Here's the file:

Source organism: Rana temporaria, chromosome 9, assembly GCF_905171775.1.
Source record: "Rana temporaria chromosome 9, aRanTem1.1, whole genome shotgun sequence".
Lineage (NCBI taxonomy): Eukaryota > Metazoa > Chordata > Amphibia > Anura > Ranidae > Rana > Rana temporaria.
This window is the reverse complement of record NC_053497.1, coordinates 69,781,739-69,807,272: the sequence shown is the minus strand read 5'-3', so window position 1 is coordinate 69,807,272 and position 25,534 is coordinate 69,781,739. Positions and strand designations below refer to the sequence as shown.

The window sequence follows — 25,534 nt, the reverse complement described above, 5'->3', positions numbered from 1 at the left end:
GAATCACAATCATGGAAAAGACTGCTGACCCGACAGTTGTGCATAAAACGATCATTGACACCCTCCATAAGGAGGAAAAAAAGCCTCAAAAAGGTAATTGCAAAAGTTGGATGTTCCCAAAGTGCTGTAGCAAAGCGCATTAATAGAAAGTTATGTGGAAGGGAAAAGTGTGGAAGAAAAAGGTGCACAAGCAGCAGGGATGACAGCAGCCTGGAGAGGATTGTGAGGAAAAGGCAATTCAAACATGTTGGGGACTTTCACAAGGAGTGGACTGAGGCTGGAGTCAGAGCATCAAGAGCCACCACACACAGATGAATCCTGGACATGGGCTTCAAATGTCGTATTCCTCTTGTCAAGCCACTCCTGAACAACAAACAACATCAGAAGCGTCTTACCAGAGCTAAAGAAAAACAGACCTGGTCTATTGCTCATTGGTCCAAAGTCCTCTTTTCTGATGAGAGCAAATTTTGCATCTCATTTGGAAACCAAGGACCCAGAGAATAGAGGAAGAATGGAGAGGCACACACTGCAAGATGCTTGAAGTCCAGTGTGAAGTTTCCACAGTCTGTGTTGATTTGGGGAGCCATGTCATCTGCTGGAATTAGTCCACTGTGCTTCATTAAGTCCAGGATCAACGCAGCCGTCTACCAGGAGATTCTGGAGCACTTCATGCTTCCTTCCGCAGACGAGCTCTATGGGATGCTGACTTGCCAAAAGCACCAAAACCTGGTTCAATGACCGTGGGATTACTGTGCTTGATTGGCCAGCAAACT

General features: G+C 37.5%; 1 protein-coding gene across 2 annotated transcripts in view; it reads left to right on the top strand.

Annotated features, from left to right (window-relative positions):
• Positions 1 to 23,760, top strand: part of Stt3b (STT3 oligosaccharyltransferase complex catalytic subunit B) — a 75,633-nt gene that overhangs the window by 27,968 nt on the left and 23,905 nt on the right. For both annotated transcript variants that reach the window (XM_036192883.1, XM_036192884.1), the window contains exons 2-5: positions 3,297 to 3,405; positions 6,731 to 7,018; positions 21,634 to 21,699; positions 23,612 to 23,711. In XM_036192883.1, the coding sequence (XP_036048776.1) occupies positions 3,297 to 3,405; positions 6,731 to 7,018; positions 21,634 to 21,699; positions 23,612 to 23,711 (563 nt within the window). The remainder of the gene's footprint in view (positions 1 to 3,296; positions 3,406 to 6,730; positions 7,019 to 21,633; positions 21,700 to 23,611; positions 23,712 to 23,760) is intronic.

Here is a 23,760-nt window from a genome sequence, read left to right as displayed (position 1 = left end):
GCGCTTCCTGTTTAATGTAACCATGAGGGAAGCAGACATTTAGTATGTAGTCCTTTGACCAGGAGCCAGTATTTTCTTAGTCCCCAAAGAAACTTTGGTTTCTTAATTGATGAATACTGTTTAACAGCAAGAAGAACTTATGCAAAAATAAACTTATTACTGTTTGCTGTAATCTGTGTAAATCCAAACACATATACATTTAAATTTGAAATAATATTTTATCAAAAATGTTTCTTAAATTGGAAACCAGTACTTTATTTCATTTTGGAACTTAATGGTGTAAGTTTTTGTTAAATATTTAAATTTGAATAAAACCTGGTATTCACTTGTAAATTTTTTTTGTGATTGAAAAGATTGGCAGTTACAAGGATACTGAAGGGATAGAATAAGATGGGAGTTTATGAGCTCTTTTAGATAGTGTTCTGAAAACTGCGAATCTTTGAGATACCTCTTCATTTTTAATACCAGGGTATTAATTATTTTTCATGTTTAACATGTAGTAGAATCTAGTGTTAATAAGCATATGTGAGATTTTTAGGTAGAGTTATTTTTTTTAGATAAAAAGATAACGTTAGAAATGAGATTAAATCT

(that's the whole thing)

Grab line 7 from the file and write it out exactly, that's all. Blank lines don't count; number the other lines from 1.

General features: G+C 37.5%; 1 protein-coding gene across 2 annotated transcripts in view; it reads left to right on the top strand.